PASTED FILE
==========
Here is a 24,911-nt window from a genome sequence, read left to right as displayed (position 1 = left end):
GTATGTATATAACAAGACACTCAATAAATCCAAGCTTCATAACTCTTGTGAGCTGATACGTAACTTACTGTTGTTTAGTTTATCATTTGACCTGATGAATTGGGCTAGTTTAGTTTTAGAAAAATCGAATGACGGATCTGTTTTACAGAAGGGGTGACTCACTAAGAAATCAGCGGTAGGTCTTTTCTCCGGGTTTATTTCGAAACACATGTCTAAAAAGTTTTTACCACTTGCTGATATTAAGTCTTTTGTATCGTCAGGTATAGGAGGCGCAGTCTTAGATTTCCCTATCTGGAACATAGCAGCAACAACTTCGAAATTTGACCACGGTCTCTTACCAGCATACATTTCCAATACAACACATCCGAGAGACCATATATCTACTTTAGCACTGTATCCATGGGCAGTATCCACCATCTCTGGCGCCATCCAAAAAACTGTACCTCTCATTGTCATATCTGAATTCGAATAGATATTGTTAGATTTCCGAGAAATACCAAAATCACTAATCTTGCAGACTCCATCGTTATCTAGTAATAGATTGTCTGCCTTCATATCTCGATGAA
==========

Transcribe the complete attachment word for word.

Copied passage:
Here is a 24,911-nt window from a genome sequence, read left to right as displayed (position 1 = left end):
GTATGTATATAACAAGACACTCAATAAATCCAAGCTTCATAACTCTTGTGAGCTGATACGTAACTTACTGTTGTTTAGTTTATCATTTGACCTGATGAATTGGGCTAGTTTAGTTTTAGAAAAATCGAATGACGGATCTGTTTTACAGAAGGGGTGACTCACTAAGAAATCAGCGGTAGGTCTTTTCTCCGGGTTTATTTCGAAACACATGTCTAAAAAGTTTTTACCACTTGCTGATATTAAGTCTTTTGTATCGTCAGGTATAGGAGGCGCAGTCTTAGATTTCCCTATCTGGAACATAGCAGCAACAACTTCGAAATTTGACCACGGTCTCTTACCAGCATACATTTCCAATACAACACATCCGAGAGACCATATATCTACTTTAGCACTGTATCCATGGGCAGTATCCACCATCTCTGGCGCCATCCAAAAAACTGTACCTCTCATTGTCATATCTGAATTCGAATAGATATTGTTAGATTTCCGAGAAATACCAAAATCACTAATCTTGCAGACTCCATCGTTATCTAGTAATAGATTGTCTGCCTTCATATCTCGATGAA